2007 & 2008

IFMSA August Meeting 2007, Canterbury, UK

Medsin held its 10th birthday party and launched a new website, and the Alumni network: a chance for graduates from Medsin to share expertise and experience to newer members in the network. Medsin then held the August Meeting of the IFMSA in 2007, in Canterbury bringing hundreds of students from all across the world to the UK for a week full of workshops and sessions in global and public health. The theme ‘Access to Medicines’ was well covered by the organising team of the conference and has since been hailed as a great educational resource by NGOs including Oxfam. Medsin launched the first edition of its global health magazine, a themed issue showcasing the network’s achievements, made available in conjunction with Medsin’s bi-annual conferences.

2009 & 2010

All of Medsin’s 30+ branches were visited, in a ground-breaking branch tour aimed at unifying the network. Medsin voted in a new vision and mission and started implementing longer-term plans for further organising and professionalising the network. These included securing a new office space at King’s College London and implementing significant structural changes to the network such as regional support and a new Board of Trustees, elected by the network to help manage the charity Medsin-UK and support the National Committee in maintaining an active and sustainable network. Medsin made increasing impact on a national and international level through increasingly engaging with the British Medical Association and IFMSA, promoting advocacy on a range of global health issues.

2011 & 2012

Medsin voted in a new constitution, underwent a governance restructure, and launched a new, rebranded website and magazine, aiming to communicate more clearly Medsin’s successes in the fields of Education, Advocacy and Action. Medsin has official representation for the first time at a UN Conference: COP17 in Durban and at the External Partner Meetings on the WHO from the Department of Health.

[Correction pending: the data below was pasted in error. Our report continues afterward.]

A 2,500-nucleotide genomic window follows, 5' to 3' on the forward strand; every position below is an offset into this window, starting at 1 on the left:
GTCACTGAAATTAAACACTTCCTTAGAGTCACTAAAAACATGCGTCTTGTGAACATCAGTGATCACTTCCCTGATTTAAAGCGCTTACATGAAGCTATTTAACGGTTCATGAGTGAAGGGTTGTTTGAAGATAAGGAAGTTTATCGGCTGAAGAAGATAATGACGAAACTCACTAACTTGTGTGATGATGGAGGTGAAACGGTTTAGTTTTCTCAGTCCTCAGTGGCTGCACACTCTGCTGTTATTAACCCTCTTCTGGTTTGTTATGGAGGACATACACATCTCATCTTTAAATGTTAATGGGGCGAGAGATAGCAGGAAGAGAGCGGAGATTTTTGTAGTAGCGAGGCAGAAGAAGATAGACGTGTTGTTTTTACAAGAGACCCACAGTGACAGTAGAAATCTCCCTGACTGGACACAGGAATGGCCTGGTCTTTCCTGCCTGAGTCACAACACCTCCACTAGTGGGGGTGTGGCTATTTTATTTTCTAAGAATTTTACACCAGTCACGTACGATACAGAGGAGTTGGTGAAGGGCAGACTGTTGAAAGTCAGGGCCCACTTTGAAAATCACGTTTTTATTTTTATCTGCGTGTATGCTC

Medsin’s Long Term Development Plan (2012-2015) is adopted by the General Assembly as the first long-term strategy document of the organisation. Medsin also has its first ever paid sabbatical National Director, Jonathan Meldrum, opening opportunities for Medsin to increase its reach and impact by having a full-time leader.


A huge year for Medsin, as it launches coordinated themes as a way of uniting the network around focused goals and campaigns, starting with the NHS, and the Post-2015 Development Agenda.

The Open Access Button is founded by two Medsin students, Joseph McArthur (UCL, National Committee 2012-13) and David Carroll (Queen’s, Belfast). OAB is a browser bookmark tool that allows users to report when they hit paywalled access to academic articles, mapping out the global scale of everyday instances of people being denied access to needed research.

The Open Access Button wins the Rex Crossley award at the General Assembly of International Federation of Medical Students’ Association. The award is given for the best project in the organisation.


Medsin and Universities Allied for Essential Medicines (a Medsin Affiliate) members collaborate to produce the UK’s first Global Health Research League Table, which compares universities’ contribution to global health research. The League Table is launched at an event at the Houses of Parliament, and receives significant press attention.

The first Agenda Committee of Medsin is formed, to separate the democratic process from the leadership of the organisation, increasing accountability and transparency.

Dr Emily Spry is awarded an Honorary Life Membership of the International Federation of Medical Students’ Associations at the August Meeting of the IFMSA. The Honorary Life Membership is in recognition of her incredible work and dedication as IFMSA President 2003-2004, IFMSA Training Director 2004-2005, and Supervising Council member 2006-2010. She also served as Medsin President 2002-2003.